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Posted on February 26th, 2020
Certain occupational settings may contribute to PFAS exposure, which is why PFAS exposure assessments should evaluate the workplace as a potential source. Given that these chemicals produce adverse health outcomes, it is recommended that human exposure to PFAS should be minimized.
AFFF products contain mixtures of various chemical substances. These chemical substances include surfactants, solvents, foam stabilizers, corrosion inhibitors, and polyfluoroalkyl substances (PFAS). The best-known PFASs are perfluorooctanoic acid (PFOA) and perfluorooctanoic sulfonate acid (PFOS), which have been manufactured by fluorine chemical companies for over 50 years in many areas, for example, as non-stick coatings for frying pans, as rain protection for clothing, for personal care products for paints, varnishes, and sealants, and in firefighting foam.
Although most of the discussion concerning PFAS revolves around the contamination of drinking water, people may also be exposed in certain occupational settings. Groups most likely to have concerns regarding PFAS containing AFFF exposure include:
Certain occupational settings may contribute to PFAS exposure even among workers not directly involved in manufacturing. In the workplace, the primary exposure pathways are inhalation of spray mist and dust contaminated with PFAS. Dermal absorption is poor and is not a major pathway for the intake of these chemicals, as skin absorption of liquid PFAS is slow and unlikely to result in significant absorption.
Unlike the general population where drinking water ingestion and dietary intake are the dominant sources of PFAS exposure, at work, exposure through ingestion is less likely. Studies have shown that people who work where these synthetic chemicals are manufactured or used in their raw form, also have higher levels of PFAS in their blood than levels in people from the same communities who have not worked in these locations. People can also be exposed to PFAS outside their workplace. Exposure can occur through exposure to PFAS from drinking PFAS contaminated water, air, indoor dust, food, and various consumer products.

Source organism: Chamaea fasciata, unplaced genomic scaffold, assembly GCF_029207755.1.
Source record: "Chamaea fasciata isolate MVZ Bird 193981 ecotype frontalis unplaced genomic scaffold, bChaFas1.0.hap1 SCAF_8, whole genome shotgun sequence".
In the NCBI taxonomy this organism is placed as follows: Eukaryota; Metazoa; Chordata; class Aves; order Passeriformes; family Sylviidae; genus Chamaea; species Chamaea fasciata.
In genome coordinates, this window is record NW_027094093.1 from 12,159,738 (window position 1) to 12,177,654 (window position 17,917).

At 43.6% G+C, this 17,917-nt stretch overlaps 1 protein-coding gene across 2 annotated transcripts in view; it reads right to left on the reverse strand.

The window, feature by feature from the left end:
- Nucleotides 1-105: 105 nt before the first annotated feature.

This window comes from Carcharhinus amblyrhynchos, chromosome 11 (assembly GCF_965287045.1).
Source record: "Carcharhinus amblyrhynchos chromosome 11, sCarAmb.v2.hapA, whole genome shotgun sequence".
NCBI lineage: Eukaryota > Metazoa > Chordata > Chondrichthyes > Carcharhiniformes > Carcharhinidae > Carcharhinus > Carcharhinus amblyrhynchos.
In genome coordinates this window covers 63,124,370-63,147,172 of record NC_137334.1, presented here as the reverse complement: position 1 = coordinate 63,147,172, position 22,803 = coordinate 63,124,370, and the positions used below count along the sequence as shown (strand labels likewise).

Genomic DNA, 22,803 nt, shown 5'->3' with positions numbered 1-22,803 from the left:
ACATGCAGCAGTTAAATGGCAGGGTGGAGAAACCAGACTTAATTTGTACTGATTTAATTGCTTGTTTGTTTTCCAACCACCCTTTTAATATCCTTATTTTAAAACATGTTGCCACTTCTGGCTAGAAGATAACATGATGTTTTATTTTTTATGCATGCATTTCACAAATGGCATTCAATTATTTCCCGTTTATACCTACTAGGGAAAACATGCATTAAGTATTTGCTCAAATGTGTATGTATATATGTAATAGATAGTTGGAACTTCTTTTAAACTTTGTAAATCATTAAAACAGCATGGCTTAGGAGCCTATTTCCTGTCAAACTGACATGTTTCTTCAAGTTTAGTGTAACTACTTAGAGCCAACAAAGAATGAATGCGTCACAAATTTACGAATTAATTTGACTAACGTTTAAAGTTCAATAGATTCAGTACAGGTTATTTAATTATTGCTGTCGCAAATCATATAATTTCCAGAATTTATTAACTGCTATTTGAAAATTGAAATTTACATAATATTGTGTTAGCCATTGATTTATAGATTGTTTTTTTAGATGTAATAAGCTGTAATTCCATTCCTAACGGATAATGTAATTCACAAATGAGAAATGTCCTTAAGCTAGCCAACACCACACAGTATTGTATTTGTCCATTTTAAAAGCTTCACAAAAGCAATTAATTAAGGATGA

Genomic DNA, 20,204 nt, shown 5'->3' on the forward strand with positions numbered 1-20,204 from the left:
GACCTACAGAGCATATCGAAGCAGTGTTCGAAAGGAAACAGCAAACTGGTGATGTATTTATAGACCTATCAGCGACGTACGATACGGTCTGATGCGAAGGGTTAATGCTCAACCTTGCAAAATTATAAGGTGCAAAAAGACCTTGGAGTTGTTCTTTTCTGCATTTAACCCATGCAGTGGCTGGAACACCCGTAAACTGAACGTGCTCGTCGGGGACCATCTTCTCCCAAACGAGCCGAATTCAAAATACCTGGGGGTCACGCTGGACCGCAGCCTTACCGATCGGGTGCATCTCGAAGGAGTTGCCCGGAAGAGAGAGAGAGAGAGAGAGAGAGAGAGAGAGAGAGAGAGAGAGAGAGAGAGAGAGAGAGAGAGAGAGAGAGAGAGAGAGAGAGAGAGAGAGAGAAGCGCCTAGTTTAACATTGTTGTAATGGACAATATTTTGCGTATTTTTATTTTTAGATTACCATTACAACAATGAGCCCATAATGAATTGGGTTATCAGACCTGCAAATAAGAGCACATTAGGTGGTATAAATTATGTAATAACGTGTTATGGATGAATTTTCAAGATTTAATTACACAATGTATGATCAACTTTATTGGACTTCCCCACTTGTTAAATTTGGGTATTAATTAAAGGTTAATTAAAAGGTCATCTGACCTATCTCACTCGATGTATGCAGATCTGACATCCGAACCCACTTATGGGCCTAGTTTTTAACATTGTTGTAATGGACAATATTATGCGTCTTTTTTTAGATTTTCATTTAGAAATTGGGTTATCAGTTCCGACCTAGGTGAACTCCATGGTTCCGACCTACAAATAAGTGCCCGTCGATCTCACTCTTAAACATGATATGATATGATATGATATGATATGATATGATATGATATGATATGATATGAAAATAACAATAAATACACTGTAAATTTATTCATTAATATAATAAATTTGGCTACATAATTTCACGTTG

I got exposed to PFAS contained in AFFF while working in the U.S. Air Force for more than 19 years starting in 1959 when I enrolled as an Air Force fire protection specialist and served until 1970 at various U.S Air Force bases. For the next 25 years, I worked as a firefighter for an American global aerospace and defense technology company in Enid, Oklahoma. Then worked from 1984 to 1997 at an Arkansas-based VA Hospital and retired as a fire chief.
In crash firefighting, you depend on your foam to cool the fire and to coat the fuel, preventing its contact with oxygen. The fire must be extinguished rapidly to save lives and to preserve as much property as possible. The greatest ability of AFFF is its capacity to spread across the fuel surface very quickly when compared to fluoroprotein foam. I didn't get the information about the potential health effects from exposure to AFFF until some time in the mid-nineties when they told us it is an environmental hazard. Now, I realize that I spent decades exposed to dangerously high levels of PFAS through flame-retardant foam and coating on my protective gear. At the age of 78, I was growing more and more frustrated with the hoarseness of my voice. When I noticed a lump in my neck, I ignored it for more than 12 months, until one day I finally mentioned the symptoms to a friend who encouraged me to go for a general checkup. After several tests, the doctor told me I have noncancerous growths on my vocal cords and he recommended surgical removal. All my hair fell out. I went to a specialist, and he said it's an autoimmune disease in which my immune system mistakenly attacks the body. My experience has encouraged me to share my story with others in a similar position. My message to firefighters concerned about exposure to the damaging chemicals PFAS is to undertake regular health checks.
PFOA and PFOS tend to remain unchanged in the body, particularly in the blood, for long periods of time. Faced with new studies, scientists are now elevating their epidemiological evidence of over 4,000 PFASs on the global market associated with health outcomes from hormone suppression to potentially cancer.
A large number of studies have examined possible relationships between levels of PFAs in blood and harmful health effects in exposed workers including:
If you have been exposed to high levels of certain toxic PFAS chemicals and want to know their amount in your blood, talk to your doctor. The blood test will tell you how much of each PFAS is in your blood at the time of the test.
Although the blood testing will not tell you if PFAS will affect your health in the future, it provides individuals with information about their individual levels of PFAS exposure, and some have expressed interest in knowing their blood levels to better understand exposure patterns.